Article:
Everything You Should Know About Session Cookies (2024)

Key Takeaways

  • Session cookies are temporary pieces of data stored by websites on your device during a browsing session, and they are deleted once you close your browser, enhancing security and privacy.
  • Session cookies store information related to your session, such as items in your shopping cart or whether you're logged into an account, allowing you to browse a website without having to re-enter or re-do things.
  • Session cookies are considered "strictly necessary" under GDPR and usually do not require consent, although some session cookies may not be essential and could be subject to different regulations. It's best to consult with a lawyer regarding a specific website's cookies.

The internet is a core part of our lives, yet some of the terms related to the internet browsing experience can be confusing. There are many terms you need to be aware of if you want to keep yourself safe online. One of the most important and frequently floated around is the concept of session cookies. They are not actual cookies you can eat, after all, and they are not the same thing as regular cookies, so here's everything you need to know about those session cookies.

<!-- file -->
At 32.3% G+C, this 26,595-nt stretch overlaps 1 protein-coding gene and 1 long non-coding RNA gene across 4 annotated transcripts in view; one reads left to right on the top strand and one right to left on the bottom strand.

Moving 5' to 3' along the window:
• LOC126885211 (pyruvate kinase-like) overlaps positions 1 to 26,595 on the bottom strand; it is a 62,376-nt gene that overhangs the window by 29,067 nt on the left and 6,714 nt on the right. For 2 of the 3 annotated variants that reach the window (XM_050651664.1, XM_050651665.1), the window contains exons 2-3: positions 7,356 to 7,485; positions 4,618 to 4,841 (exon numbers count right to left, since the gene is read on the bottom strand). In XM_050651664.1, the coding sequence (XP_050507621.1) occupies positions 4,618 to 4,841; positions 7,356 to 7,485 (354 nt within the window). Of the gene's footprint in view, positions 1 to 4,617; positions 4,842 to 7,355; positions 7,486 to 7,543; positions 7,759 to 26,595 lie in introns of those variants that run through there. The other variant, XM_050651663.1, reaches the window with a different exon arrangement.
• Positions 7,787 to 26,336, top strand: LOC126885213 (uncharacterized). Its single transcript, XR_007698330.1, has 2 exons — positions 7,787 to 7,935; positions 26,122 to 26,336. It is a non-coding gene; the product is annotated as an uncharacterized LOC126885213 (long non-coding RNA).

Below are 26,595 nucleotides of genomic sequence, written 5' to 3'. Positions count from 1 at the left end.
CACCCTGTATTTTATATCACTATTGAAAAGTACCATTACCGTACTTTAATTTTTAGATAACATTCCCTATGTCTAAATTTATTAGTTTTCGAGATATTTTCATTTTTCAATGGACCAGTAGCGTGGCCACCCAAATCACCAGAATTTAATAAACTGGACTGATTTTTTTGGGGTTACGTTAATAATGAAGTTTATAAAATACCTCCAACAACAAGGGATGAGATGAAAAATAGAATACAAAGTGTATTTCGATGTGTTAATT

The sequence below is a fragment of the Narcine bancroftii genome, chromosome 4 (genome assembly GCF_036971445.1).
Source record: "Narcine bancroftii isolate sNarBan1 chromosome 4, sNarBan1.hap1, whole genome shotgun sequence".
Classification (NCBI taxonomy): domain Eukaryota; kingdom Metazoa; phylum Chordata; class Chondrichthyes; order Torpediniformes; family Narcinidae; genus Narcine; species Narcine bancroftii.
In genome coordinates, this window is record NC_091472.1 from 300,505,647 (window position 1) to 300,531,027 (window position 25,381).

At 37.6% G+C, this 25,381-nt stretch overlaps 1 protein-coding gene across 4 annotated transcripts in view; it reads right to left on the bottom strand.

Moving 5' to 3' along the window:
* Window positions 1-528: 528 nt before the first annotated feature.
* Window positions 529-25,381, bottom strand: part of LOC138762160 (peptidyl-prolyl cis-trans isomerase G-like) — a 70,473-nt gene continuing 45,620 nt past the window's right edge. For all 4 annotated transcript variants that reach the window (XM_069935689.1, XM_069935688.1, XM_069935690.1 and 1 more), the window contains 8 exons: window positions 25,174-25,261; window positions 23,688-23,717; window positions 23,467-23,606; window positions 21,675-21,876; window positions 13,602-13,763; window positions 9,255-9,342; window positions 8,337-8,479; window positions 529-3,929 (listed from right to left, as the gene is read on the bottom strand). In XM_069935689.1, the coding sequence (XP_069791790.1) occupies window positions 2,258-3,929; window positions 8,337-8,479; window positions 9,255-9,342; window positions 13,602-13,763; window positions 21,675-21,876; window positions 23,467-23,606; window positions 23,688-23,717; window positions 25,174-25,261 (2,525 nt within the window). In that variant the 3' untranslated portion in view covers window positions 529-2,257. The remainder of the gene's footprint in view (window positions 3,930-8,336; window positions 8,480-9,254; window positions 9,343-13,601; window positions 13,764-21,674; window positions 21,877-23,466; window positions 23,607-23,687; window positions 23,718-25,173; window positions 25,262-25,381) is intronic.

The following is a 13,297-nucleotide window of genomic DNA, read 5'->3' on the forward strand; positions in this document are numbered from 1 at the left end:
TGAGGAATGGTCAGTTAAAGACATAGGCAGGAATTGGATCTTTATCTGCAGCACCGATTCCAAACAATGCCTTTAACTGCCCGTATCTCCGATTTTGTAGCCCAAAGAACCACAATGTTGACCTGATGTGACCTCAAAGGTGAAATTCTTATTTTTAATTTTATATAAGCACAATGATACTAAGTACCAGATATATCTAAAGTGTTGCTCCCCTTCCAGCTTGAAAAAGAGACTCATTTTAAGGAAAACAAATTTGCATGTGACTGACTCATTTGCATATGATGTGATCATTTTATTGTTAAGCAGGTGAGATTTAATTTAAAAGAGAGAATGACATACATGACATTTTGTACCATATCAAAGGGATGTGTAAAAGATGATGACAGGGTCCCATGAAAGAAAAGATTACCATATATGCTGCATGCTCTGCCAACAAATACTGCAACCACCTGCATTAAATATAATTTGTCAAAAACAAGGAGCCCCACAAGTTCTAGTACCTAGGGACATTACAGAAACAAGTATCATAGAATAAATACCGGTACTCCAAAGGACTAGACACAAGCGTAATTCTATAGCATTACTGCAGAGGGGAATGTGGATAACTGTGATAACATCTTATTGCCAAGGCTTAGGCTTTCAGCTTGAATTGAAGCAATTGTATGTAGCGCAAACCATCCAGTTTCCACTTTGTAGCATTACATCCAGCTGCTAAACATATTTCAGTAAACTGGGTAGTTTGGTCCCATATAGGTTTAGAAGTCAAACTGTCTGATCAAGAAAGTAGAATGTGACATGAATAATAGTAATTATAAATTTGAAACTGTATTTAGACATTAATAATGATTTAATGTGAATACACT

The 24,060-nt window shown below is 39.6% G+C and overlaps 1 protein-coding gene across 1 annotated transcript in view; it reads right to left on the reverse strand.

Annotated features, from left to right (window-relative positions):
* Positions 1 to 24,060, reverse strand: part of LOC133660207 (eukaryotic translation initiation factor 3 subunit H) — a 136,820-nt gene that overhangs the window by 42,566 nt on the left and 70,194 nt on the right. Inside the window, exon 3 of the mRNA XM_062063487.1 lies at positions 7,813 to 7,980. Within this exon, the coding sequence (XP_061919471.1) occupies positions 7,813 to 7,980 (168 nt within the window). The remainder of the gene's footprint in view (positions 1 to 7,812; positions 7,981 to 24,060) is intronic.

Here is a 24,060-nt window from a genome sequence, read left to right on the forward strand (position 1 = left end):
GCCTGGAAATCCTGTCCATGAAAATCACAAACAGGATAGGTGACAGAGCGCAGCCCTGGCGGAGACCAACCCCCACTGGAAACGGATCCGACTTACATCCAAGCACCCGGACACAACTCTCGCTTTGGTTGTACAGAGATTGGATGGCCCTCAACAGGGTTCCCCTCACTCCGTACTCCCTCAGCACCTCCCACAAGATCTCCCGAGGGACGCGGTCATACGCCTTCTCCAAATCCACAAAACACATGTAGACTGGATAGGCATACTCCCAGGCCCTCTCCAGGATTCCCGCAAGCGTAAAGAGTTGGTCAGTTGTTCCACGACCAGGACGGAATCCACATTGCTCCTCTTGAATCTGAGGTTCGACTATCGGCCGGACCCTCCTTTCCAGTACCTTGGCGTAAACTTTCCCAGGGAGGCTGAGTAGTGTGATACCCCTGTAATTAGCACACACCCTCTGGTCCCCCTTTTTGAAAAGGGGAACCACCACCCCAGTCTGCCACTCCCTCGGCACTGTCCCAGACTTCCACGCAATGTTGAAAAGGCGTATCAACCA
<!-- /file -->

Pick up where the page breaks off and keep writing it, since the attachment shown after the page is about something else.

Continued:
What Are Session Cookies?

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The concept of session cookies is pretty straightforward. Session cookies, also known as temporary cookies or in-memory cookies, are small pieces of data that websites store on a user's computer or device during a browsing session. It's one of many kinds of cookies that are produced by websites and stored and used by your browser.

Regular cookies or "persistent" cookies, which are the ones that are typically deleted after clicking the "delete data" button in a site's settings within your browser, are stored on your device for a specified period. On the other hand, session cookies are temporary and deleted from the user's device after they close their web browser.